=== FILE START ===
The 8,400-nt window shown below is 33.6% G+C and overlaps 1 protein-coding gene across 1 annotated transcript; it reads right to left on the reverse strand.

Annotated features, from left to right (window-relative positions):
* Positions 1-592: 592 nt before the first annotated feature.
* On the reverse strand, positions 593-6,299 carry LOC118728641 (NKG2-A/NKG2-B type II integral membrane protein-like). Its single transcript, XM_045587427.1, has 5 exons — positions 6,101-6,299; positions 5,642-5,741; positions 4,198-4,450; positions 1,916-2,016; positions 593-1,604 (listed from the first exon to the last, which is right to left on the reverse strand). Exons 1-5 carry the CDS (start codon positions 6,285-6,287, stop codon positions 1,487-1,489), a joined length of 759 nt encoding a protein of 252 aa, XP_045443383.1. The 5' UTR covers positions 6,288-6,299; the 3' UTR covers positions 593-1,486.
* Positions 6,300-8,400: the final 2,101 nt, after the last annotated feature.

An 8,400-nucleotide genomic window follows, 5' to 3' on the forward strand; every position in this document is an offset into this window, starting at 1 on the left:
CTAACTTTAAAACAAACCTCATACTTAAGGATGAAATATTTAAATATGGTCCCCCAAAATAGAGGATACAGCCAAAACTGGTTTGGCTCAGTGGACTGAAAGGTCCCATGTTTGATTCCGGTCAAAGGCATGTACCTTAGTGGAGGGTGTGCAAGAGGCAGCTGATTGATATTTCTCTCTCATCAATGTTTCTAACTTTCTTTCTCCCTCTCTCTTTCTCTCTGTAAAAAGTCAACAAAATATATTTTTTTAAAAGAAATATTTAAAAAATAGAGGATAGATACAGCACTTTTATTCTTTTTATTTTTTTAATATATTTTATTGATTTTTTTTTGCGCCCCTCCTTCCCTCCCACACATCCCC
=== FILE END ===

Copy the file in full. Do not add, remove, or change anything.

The 8,400-nt window shown below is 33.6% G+C and overlaps 1 protein-coding gene across 1 annotated transcript; it reads right to left on the reverse strand.

Annotated features, from left to right (window-relative positions):
* Positions 1-592: 592 nt before the first annotated feature.
* On the reverse strand, positions 593-6,299 carry LOC118728641 (NKG2-A/NKG2-B type II integral membrane protein-like). Its single transcript, XM_045587427.1, has 5 exons — positions 6,101-6,299; positions 5,642-5,741; positions 4,198-4,450; positions 1,916-2,016; positions 593-1,604 (listed from the first exon to the last, which is right to left on the reverse strand). Exons 1-5 carry the CDS (start codon positions 6,285-6,287, stop codon positions 1,487-1,489), a joined length of 759 nt encoding a protein of 252 aa, XP_045443383.1. The 5' UTR covers positions 6,288-6,299; the 3' UTR covers positions 593-1,486.
* Positions 6,300-8,400: the final 2,101 nt, after the last annotated feature.

An 8,400-nucleotide genomic window follows, 5' to 3' on the forward strand; every position in this document is an offset into this window, starting at 1 on the left:
CTAACTTTAAAACAAACCTCATACTTAAGGATGAAATATTTAAATATGGTCCCCCAAAATAGAGGATACAGCCAAAACTGGTTTGGCTCAGTGGACTGAAAGGTCCCATGTTTGATTCCGGTCAAAGGCATGTACCTTAGTGGAGGGTGTGCAAGAGGCAGCTGATTGATATTTCTCTCTCATCAATGTTTCTAACTTTCTTTCTCCCTCTCTCTTTCTCTCTGTAAAAAGTCAACAAAATATATTTTTTTAAAAGAAATATTTAAAAAATAGAGGATAGATACAGCACTTTTATTCTTTTTATTTTTTTAATATATTTTATTGATTTTTTTTTGCGCCCCTCCTTCCCTCCCACACATCCCC